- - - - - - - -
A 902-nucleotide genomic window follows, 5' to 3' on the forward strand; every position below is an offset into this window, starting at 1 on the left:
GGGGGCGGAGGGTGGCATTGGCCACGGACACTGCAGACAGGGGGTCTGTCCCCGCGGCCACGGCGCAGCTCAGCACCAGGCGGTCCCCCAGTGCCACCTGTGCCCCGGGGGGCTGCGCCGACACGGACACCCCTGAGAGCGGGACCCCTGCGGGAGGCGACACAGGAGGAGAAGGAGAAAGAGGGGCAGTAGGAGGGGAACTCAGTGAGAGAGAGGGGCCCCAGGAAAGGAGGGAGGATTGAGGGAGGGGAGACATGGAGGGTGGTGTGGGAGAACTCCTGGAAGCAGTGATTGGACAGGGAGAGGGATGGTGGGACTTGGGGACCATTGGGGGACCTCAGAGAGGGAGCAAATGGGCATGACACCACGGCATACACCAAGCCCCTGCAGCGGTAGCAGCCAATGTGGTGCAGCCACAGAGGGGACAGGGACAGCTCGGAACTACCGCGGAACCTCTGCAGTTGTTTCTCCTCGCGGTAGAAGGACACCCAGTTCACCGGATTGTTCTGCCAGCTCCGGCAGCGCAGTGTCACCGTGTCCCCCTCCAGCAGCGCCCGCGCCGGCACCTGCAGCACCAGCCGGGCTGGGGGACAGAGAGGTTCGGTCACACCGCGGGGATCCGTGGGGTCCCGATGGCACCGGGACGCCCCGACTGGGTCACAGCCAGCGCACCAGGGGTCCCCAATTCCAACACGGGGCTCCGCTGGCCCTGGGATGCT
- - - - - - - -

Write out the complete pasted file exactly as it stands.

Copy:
A 902-nucleotide genomic window follows, 5' to 3' on the forward strand; every position below is an offset into this window, starting at 1 on the left:
GGGGGCGGAGGGTGGCATTGGCCACGGACACTGCAGACAGGGGGTCTGTCCCCGCGGCCACGGCGCAGCTCAGCACCAGGCGGTCCCCCAGTGCCACCTGTGCCCCGGGGGGCTGCGCCGACACGGACACCCCTGAGAGCGGGACCCCTGCGGGAGGCGACACAGGAGGAGAAGGAGAAAGAGGGGCAGTAGGAGGGGAACTCAGTGAGAGAGAGGGGCCCCAGGAAAGGAGGGAGGATTGAGGGAGGGGAGACATGGAGGGTGGTGTGGGAGAACTCCTGGAAGCAGTGATTGGACAGGGAGAGGGATGGTGGGACTTGGGGACCATTGGGGGACCTCAGAGAGGGAGCAAATGGGCATGACACCACGGCATACACCAAGCCCCTGCAGCGGTAGCAGCCAATGTGGTGCAGCCACAGAGGGGACAGGGACAGCTCGGAACTACCGCGGAACCTCTGCAGTTGTTTCTCCTCGCGGTAGAAGGACACCCAGTTCACCGGATTGTTCTGCCAGCTCCGGCAGCGCAGTGTCACCGTGTCCCCCTCCAGCAGCGCCCGCGCCGGCACCTGCAGCACCAGCCGGGCTGGGGGACAGAGAGGTTCGGTCACACCGCGGGGATCCGTGGGGTCCCGATGGCACCGGGACGCCCCGACTGGGTCACAGCCAGCGCACCAGGGGTCCCCAATTCCAACACGGGGCTCCGCTGGCCCTGGGATGCT